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English Baccalaureate and Broadening the Curriculum

Published Monday, September 11, 2017

This House of Lords Library briefing has been prepared in advance of the debate on the English Baccalaureate and broadening the curriculum.

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On 14 September 2017, the House of Lords is due to debate a motion, moved by Baroness Stedman-Scott (Conservative), that “this House takes note of the impact of the English Baccalaureate on the take-up of creative and technical subjects, and the case for broadening the curriculum to create a coherent and unified 14 to 19 phase”. This short briefing provides information on the introduction of the English Baccalaureate (EBacc) and recent reforms to technical education. It also provides a summary of the statistics on the take-up of different subjects by pupils.

The English Baccalaureate (EBacc) is a measure of the performance of pupils at Key Stage 4 (GCSE level). To achieve the EBacc, pupils must gain a C grade or above in the following five subjects: English; mathematics; either history or geography; the sciences; and a language. In 2016, 36.8 percent of pupils in all schools entered the EBacc. The Government has stated that it intends to increase the take up of the EBacc in English state schools to 90 percent.

Criticism of the English Baccalaureate

The selection of the subjects which make up the EBacc, and specifically the exclusion of arts subjects, has been criticised by some educational organisations. The campaign group, Bacc For the Future, has argued that the EBacc is having a detrimental effect on the take up of arts subjects in schools. The Royal Society for the Encouragement of Arts, Manufactures and Commerce (RSA), has argued, that while there is a consensus that studying English, maths and science at GCSE is important, the Government had not provided a rationale for the inclusion of languages, and the choice of either history or geography. The RSA has criticised the EBacc for being too restrictive and argued that it interfered with the ability of students to choose their own subjects at GCSE in consultation with parents and their teachers.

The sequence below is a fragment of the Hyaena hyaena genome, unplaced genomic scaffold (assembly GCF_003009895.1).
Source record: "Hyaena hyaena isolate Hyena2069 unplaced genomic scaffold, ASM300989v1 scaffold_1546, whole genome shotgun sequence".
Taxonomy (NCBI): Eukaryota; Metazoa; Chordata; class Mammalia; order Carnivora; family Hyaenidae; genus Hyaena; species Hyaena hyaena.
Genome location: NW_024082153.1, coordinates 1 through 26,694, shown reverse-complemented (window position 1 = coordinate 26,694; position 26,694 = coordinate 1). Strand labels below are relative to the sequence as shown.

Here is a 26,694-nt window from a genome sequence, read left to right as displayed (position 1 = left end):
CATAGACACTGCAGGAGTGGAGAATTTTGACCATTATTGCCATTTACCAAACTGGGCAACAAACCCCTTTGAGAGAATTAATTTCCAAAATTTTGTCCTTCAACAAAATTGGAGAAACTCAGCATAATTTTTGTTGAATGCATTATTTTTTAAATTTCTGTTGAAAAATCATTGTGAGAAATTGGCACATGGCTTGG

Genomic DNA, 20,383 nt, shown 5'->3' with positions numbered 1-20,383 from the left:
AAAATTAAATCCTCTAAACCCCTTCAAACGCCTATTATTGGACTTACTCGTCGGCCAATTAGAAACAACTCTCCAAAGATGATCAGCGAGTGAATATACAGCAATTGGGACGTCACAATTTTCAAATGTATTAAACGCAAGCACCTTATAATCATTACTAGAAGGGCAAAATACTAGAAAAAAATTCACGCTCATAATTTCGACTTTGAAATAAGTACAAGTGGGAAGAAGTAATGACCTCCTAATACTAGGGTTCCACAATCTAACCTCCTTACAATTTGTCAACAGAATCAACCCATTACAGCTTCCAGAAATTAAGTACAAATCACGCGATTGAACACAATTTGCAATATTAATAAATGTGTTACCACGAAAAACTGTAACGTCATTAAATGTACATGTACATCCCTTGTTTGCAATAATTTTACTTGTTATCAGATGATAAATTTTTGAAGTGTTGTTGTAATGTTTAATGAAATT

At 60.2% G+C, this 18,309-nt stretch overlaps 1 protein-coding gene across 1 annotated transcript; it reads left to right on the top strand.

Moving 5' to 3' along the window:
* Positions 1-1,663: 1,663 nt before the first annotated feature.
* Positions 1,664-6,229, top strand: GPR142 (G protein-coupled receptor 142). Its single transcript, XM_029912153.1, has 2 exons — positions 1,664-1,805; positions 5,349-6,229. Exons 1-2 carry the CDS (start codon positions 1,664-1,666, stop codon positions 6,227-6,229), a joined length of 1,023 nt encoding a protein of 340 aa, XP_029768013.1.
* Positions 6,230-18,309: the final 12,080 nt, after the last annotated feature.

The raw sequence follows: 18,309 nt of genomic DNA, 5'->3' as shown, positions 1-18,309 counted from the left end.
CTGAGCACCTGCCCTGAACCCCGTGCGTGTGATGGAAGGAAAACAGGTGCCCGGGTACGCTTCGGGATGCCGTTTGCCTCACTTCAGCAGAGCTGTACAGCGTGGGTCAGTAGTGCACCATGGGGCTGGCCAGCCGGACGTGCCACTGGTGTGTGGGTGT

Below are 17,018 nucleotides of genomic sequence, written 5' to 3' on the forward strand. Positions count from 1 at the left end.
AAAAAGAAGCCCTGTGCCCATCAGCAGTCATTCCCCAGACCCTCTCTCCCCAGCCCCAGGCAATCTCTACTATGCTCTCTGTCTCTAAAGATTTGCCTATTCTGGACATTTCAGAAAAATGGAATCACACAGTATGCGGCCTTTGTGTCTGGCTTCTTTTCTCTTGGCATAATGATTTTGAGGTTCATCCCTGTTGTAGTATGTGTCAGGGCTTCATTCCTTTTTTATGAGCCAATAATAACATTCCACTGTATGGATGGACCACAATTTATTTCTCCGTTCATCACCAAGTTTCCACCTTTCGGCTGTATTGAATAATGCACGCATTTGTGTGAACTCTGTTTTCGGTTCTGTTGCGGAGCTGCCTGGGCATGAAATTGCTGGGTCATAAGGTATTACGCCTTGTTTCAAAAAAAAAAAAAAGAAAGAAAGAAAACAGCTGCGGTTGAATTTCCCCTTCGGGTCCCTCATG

Technical Education

A majority of students after GCSE level take A-levels rather than an equivalent level 3 technical qualification. Of the 440,455 level 3 qualification students in 2016, 323,273 were studying for A-levels. 194,643 students were taking applied general or tech level qualifications.

Since 2015, the Government has introduced a number of reforms intended to increase the quality of post-16 technical education and to attract more would-be students. The Post-16 Skills Plan, published in July 2016, proposed the creation of two equivalent post-16 educational paths: a technical option and an academic option. This included the creation of 15 consolidated routes through technical education into employment. In addition, the Technical and Further Education Act 2017 expanded the role of the Institute for Apprenticeships to increase its oversight of college-based technical education as well as apprenticeships.

Lords Library notes LLN-2017-0060

Author: Edward Scott

Topics: Higher education, Schools, Training

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